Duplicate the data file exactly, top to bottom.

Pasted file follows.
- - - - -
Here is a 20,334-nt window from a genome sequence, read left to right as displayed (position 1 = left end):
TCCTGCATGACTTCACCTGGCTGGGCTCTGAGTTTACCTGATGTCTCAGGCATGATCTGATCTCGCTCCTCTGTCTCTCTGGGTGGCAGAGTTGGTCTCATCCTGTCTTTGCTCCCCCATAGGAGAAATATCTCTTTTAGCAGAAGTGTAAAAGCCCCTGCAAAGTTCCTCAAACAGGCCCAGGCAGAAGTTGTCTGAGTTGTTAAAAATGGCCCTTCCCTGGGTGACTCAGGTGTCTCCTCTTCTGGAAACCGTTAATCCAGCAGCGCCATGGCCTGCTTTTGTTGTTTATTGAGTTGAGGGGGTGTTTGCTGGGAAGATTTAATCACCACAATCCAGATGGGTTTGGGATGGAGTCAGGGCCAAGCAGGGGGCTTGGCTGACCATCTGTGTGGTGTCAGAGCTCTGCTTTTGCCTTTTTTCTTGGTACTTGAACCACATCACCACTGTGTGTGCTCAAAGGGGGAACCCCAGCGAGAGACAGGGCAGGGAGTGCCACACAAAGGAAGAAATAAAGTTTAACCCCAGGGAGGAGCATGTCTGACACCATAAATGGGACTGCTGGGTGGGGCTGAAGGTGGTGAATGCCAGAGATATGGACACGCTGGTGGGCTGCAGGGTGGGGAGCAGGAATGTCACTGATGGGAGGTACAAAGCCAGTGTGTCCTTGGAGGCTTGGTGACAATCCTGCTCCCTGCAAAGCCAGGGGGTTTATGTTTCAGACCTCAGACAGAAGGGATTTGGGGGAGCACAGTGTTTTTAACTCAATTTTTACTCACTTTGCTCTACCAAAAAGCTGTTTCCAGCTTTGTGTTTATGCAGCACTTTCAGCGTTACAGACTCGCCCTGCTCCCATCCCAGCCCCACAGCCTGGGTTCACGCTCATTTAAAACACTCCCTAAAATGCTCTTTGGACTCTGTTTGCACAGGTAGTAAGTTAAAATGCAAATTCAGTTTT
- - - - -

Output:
Here is a 20,334-nt window from a genome sequence, read left to right as displayed (position 1 = left end):
TCCTGCATGACTTCACCTGGCTGGGCTCTGAGTTTACCTGATGTCTCAGGCATGATCTGATCTCGCTCCTCTGTCTCTCTGGGTGGCAGAGTTGGTCTCATCCTGTCTTTGCTCCCCCATAGGAGAAATATCTCTTTTAGCAGAAGTGTAAAAGCCCCTGCAAAGTTCCTCAAACAGGCCCAGGCAGAAGTTGTCTGAGTTGTTAAAAATGGCCCTTCCCTGGGTGACTCAGGTGTCTCCTCTTCTGGAAACCGTTAATCCAGCAGCGCCATGGCCTGCTTTTGTTGTTTATTGAGTTGAGGGGGTGTTTGCTGGGAAGATTTAATCACCACAATCCAGATGGGTTTGGGATGGAGTCAGGGCCAAGCAGGGGGCTTGGCTGACCATCTGTGTGGTGTCAGAGCTCTGCTTTTGCCTTTTTTCTTGGTACTTGAACCACATCACCACTGTGTGTGCTCAAAGGGGGAACCCCAGCGAGAGACAGGGCAGGGAGTGCCACACAAAGGAAGAAATAAAGTTTAACCCCAGGGAGGAGCATGTCTGACACCATAAATGGGACTGCTGGGTGGGGCTGAAGGTGGTGAATGCCAGAGATATGGACACGCTGGTGGGCTGCAGGGTGGGGAGCAGGAATGTCACTGATGGGAGGTACAAAGCCAGTGTGTCCTTGGAGGCTTGGTGACAATCCTGCTCCCTGCAAAGCCAGGGGGTTTATGTTTCAGACCTCAGACAGAAGGGATTTGGGGGAGCACAGTGTTTTTAACTCAATTTTTACTCACTTTGCTCTACCAAAAAGCTGTTTCCAGCTTTGTGTTTATGCAGCACTTTCAGCGTTACAGACTCGCCCTGCTCCCATCCCAGCCCCACAGCCTGGGTTCACGCTCATTTAAAACACTCCCTAAAATGCTCTTTGGACTCTGTTTGCACAGGTAGTAAGTTAAAATGCAAATTCAGTTTT